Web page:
Bei Interesse senden Sie mir Ihren CV (in Word-Format) unter Angabe Ihrer Verfügbarkeit und aktuellem Stundensatz (All-In).

Thanks for the detailed replies, very interesting!

My pleasure! I love sharing what I learned about this stuff. Had I known about it earlier, I'd have started doing this kind of freelancing five years sooner.

Having a rate that's too cheap definitely doesn't help... After that, it's really networking. I found the first few freelance jobs through people I met at meetups and through the blog I had. From then on, it's mostly been recommendations from people who worked with me before.

Ha, cool. I am actually in the process of writing up a blogpost on building an SPA w/ React/Redux/Node/Postgres/GraphQL front-to-back in hopes of getting some traction. :)

The networking makes sense, I don't have a big one and not a lot of remote stuff within it. I'll have to begin to remedy that. Thanks for the advice.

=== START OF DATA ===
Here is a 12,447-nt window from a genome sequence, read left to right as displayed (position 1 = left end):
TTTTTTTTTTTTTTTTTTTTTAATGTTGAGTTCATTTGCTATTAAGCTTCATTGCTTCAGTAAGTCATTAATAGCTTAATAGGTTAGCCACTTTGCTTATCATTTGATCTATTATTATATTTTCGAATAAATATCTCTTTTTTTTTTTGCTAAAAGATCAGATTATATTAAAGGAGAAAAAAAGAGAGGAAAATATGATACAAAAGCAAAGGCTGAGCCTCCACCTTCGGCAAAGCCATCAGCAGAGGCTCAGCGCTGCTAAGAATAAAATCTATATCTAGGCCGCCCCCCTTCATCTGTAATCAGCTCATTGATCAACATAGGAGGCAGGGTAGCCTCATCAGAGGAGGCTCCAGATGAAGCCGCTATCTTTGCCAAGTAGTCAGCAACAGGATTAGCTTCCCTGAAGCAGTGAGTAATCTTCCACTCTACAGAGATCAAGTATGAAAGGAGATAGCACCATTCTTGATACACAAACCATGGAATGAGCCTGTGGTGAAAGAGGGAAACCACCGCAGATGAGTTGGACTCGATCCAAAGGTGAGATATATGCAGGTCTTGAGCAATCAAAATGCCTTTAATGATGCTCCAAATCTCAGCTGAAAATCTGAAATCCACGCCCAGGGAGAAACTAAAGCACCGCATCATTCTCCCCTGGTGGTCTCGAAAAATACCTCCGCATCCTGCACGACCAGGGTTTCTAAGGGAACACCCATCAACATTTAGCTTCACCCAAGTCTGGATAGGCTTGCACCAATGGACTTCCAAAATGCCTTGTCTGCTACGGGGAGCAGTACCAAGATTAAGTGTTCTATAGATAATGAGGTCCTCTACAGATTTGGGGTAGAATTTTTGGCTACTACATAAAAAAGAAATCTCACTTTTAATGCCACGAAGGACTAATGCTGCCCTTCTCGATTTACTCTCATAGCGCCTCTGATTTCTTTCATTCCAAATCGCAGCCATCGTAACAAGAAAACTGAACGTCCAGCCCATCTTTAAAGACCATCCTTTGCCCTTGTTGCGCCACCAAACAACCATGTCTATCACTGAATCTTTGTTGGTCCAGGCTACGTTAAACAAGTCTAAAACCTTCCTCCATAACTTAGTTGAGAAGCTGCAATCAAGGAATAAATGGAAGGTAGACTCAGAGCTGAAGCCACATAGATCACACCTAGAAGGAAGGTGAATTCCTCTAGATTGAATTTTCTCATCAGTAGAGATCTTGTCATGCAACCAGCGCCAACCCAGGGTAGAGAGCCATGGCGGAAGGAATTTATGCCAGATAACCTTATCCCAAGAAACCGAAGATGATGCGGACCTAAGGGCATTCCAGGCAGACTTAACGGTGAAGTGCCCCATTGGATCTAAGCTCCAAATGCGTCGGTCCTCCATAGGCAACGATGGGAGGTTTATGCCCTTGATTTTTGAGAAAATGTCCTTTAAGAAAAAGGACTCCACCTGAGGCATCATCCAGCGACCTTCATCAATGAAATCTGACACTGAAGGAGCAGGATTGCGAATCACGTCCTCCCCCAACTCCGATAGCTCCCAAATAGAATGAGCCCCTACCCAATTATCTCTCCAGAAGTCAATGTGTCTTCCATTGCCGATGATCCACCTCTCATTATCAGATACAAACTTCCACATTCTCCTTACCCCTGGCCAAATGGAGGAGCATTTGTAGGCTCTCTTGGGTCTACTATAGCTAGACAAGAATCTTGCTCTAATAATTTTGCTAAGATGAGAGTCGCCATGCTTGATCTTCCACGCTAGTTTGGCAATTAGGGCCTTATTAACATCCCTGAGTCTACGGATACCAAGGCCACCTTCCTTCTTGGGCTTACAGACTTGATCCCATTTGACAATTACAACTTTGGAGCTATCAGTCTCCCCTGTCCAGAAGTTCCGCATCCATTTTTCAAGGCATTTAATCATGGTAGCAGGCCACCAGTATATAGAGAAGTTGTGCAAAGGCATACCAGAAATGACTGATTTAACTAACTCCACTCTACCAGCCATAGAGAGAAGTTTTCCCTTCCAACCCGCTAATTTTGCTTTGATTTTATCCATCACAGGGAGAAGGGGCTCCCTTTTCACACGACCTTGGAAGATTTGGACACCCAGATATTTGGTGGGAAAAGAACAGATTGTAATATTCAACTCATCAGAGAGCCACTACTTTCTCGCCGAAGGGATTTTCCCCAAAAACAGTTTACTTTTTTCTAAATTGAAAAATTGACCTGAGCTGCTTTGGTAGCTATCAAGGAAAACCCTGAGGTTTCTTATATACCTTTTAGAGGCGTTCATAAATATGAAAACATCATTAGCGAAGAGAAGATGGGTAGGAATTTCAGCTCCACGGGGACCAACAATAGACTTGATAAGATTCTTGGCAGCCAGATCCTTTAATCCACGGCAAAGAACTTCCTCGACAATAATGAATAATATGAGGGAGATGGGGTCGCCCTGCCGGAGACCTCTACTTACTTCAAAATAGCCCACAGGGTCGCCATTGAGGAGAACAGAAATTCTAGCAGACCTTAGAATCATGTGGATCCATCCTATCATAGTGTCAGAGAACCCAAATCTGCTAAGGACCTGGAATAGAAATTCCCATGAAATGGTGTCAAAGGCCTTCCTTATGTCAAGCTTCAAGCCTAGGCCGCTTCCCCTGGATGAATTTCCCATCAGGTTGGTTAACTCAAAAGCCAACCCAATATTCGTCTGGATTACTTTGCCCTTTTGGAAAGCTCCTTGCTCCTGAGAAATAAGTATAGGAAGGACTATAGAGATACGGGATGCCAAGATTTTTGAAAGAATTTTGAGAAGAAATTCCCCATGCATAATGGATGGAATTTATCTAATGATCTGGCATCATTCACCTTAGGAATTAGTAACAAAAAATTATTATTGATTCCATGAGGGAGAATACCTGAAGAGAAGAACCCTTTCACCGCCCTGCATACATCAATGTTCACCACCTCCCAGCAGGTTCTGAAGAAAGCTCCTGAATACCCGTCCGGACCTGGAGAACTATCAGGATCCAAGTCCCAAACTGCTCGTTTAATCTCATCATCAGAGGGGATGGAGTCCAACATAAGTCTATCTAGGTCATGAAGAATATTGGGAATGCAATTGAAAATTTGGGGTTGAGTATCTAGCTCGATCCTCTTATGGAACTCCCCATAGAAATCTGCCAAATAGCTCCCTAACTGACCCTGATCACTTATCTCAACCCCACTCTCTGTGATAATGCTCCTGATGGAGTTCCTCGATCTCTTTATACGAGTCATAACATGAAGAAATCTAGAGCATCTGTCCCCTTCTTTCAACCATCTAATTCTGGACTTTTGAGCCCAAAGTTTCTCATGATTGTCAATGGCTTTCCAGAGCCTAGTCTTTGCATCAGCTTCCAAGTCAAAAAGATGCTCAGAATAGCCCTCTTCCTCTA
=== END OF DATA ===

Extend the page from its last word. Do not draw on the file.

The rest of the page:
You're off to a good start with Flytrap. It looks interesting. You should show it here with a Show HN post. Also add somewhere in the doc or readme file that you're available for consulting engagements.

The best clients are the ones who contact you directly so reminding people you're available in your projects is important.

Thanks man, really appreciate your thoughts. I've put it on a Show HN before, but as it's tough to get off the New page, got discouraged and kinda gave up on getting it traction. :)

I'll do another ShowHN and the like, and make it clear I'm available for work on the readmes, etc.

I think it's probably building up a network and just having loads of experience? From what I've seen, most folks in the community kind of get lucky with their first job, build a network, and then just find jobs through their network after their first few years.

Yep, I got all my (good) jobs through peers I interacted with in an open-source community.

"Cold calling" a company by sending in my resume never worked for me.

Position: Senior Backend Developer (7 years of professional experience)

Pay: $140 USD/hour (before taxes)

Working for a US company. I'm based in Romania.